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Opposition to hog farm is over more than just smell

In response to the editorial "Law-abiding livestock should be approved," it is clear that the writer could benefit from further education regarding the detrimental effects a hog operation can have on a community (particularly Devils Lake).

You say "critics who simply don't want to smell pig manure must accept that they live in an agricultural area." The truth is, critics are not simply worried about the smell. We are worried about the health effects, environmental effects and the effects it will have on businesses in the area. Studies have shown that people living near swine operations reported higher rates of depression, fatigue, wheezing, impaired neurobehavioral functions and pulmonary functions, increased blood pressure, increased occurrence of diarrhea (which can be deadly in children and elderly), burning eyes, respiratory problems, nausea, and vomiting ... just to name a few. People who live close to a large hog farms are 25 percent more likely to develop MRSA, according to one study.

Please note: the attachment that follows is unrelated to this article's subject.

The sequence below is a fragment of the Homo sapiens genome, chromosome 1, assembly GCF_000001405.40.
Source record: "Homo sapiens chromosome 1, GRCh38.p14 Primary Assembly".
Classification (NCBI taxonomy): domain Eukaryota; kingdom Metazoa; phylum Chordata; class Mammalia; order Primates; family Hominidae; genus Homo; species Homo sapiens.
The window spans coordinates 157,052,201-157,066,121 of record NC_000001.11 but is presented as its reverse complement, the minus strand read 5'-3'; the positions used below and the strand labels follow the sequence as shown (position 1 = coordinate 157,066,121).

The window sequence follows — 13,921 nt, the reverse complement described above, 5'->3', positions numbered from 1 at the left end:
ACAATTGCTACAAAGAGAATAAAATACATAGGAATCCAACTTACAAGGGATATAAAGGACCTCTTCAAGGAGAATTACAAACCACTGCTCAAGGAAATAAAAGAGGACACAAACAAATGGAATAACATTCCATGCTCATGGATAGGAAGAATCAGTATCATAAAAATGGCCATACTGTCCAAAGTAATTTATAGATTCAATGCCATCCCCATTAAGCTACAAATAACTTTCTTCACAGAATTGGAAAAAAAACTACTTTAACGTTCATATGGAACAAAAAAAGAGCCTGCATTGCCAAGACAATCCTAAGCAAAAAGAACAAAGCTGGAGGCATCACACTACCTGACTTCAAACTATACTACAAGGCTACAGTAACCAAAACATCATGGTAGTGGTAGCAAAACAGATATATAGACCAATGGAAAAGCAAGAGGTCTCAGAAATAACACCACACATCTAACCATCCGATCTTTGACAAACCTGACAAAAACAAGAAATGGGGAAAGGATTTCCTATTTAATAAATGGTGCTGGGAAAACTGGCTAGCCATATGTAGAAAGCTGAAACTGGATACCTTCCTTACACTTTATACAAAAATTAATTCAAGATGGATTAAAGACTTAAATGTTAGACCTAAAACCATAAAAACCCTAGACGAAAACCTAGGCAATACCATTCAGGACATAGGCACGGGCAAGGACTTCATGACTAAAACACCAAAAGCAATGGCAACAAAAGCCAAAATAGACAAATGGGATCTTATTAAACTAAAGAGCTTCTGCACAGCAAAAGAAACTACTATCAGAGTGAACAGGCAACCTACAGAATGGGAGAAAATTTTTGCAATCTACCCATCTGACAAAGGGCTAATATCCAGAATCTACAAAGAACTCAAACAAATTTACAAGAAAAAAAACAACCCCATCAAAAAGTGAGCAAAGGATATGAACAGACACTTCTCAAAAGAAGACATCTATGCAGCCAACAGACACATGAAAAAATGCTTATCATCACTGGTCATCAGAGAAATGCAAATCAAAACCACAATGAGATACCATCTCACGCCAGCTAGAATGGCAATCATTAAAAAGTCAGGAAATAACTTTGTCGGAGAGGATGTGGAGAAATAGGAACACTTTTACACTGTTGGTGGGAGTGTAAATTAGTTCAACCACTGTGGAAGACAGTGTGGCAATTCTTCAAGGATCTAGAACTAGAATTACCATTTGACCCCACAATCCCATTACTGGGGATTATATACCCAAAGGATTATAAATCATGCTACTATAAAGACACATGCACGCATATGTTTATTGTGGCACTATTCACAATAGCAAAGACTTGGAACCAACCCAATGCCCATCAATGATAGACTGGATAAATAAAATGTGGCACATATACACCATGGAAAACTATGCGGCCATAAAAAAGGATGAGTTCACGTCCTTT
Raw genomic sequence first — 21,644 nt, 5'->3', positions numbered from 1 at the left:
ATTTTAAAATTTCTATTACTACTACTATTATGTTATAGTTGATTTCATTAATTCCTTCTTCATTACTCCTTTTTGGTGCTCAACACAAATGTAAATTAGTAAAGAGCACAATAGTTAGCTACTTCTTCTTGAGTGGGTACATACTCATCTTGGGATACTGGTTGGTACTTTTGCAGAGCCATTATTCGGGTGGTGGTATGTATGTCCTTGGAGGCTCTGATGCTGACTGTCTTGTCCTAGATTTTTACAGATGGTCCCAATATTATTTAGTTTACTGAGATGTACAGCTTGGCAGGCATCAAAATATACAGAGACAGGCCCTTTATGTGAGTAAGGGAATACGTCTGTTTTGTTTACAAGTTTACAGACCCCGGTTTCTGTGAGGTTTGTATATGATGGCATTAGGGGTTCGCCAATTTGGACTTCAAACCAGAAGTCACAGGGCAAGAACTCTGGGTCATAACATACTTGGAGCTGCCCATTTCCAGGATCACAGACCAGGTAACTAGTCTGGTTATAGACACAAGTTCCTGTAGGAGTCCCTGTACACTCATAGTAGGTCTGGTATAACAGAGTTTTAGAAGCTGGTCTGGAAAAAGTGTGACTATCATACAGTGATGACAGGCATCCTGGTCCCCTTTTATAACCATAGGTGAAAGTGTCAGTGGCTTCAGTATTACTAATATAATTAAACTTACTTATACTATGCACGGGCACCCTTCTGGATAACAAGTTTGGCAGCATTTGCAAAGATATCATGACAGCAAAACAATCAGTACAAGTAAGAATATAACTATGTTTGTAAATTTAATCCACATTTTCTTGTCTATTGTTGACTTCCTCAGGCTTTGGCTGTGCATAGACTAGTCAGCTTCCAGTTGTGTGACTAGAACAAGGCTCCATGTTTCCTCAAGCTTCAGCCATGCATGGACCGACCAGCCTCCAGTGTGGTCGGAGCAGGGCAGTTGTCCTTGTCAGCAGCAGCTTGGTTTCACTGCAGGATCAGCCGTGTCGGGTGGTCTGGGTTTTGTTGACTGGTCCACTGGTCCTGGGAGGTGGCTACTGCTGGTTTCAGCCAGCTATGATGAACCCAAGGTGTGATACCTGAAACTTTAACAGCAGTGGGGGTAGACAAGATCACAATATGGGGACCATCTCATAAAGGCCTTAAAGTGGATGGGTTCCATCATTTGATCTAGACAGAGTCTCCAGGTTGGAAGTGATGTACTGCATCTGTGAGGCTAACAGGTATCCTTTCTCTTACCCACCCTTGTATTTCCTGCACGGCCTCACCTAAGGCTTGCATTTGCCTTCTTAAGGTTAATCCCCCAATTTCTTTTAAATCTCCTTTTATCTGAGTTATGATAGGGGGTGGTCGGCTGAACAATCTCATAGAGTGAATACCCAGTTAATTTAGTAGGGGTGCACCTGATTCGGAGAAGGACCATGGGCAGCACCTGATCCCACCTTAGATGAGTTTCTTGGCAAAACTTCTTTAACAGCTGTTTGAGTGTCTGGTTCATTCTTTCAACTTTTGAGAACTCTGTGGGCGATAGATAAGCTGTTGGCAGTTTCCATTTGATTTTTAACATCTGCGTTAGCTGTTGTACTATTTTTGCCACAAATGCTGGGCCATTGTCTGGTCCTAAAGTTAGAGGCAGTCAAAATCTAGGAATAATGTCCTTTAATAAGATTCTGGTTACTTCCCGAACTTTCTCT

You mentioned economic activity; the Devils Lake community thrives on the economic activity brought in by the lake and all it has to offer. The proposed hog operation is less than two miles from a state park. Proposed dump sites are on land in direct contact with the lake and dangerously close to homes and businesses. Twelve of the 28 sites tested at a moderate level of risk for groundwater leaching and runoff.

You stated that livestock manure "can improve the soil and thus local economy." They aren't buying local feed and will be taking away from local fertilizer companies. As for soil, evidence shows that nutrients wash into nearby water from the fields where farmers spray, inject or dump manure. This can contribute to harmful algal blooms and fish kills. Nearby water can also be contaminated by parasites, viruses, hormones, pharmaceuticals and antibiotic-resistant bacteria in hog waste. That nearby water is Devils Lake.

According to a Chicago Tribune article, in July 2012 a spill polluted more than 20 miles of Beaver Creek in Illinois, "wiping out 148,283 fish and 17,563 freshwater mussels, according to reports from state biologists. Four years later, the creek's aquatic life has only begun to recover." In just the past two years, hundreds of thousands of waste has spilled on hog farms in Iowa, Georgia, Missouri, North Carolina and Illinois. In a community known for the lake and all its unpredictable flooding, we can't afford to risk this. As you can now see, there is far more to it than smell.

I will continue to educate myself, and I encourage you to do the same.

I'm a proud "NIMBY" ("not in my backyard" critic).

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